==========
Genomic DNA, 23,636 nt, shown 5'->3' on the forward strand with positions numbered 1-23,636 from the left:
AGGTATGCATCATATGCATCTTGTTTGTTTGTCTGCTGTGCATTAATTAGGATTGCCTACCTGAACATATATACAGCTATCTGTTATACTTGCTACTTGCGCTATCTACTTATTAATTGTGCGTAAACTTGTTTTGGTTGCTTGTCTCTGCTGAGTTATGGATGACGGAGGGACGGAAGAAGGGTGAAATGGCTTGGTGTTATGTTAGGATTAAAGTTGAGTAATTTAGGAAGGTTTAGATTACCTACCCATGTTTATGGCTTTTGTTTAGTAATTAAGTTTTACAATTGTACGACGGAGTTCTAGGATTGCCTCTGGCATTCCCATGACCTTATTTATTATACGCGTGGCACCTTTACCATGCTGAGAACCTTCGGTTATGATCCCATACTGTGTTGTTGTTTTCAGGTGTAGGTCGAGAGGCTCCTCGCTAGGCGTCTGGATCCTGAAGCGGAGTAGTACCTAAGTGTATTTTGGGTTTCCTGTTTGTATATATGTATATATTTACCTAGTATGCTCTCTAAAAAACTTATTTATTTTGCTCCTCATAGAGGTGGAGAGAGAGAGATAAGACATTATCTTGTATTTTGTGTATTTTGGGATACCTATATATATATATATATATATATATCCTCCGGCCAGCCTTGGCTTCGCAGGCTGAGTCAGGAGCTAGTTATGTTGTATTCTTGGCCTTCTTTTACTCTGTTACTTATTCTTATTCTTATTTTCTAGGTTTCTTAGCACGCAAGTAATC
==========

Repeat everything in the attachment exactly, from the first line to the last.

Genomic DNA, 23,636 nt, shown 5'->3' on the forward strand with positions numbered 1-23,636 from the left:
AGGTATGCATCATATGCATCTTGTTTGTTTGTCTGCTGTGCATTAATTAGGATTGCCTACCTGAACATATATACAGCTATCTGTTATACTTGCTACTTGCGCTATCTACTTATTAATTGTGCGTAAACTTGTTTTGGTTGCTTGTCTCTGCTGAGTTATGGATGACGGAGGGACGGAAGAAGGGTGAAATGGCTTGGTGTTATGTTAGGATTAAAGTTGAGTAATTTAGGAAGGTTTAGATTACCTACCCATGTTTATGGCTTTTGTTTAGTAATTAAGTTTTACAATTGTACGACGGAGTTCTAGGATTGCCTCTGGCATTCCCATGACCTTATTTATTATACGCGTGGCACCTTTACCATGCTGAGAACCTTCGGTTATGATCCCATACTGTGTTGTTGTTTTCAGGTGTAGGTCGAGAGGCTCCTCGCTAGGCGTCTGGATCCTGAAGCGGAGTAGTACCTAAGTGTATTTTGGGTTTCCTGTTTGTATATATGTATATATTTACCTAGTATGCTCTCTAAAAAACTTATTTATTTTGCTCCTCATAGAGGTGGAGAGAGAGAGATAAGACATTATCTTGTATTTTGTGTATTTTGGGATACCTATATATATATATATATATATATATCCTCCGGCCAGCCTTGGCTTCGCAGGCTGAGTCAGGAGCTAGTTATGTTGTATTCTTGGCCTTCTTTTACTCTGTTACTTATTCTTATTCTTATTTTCTAGGTTTCTTAGCACGCAAGTAATC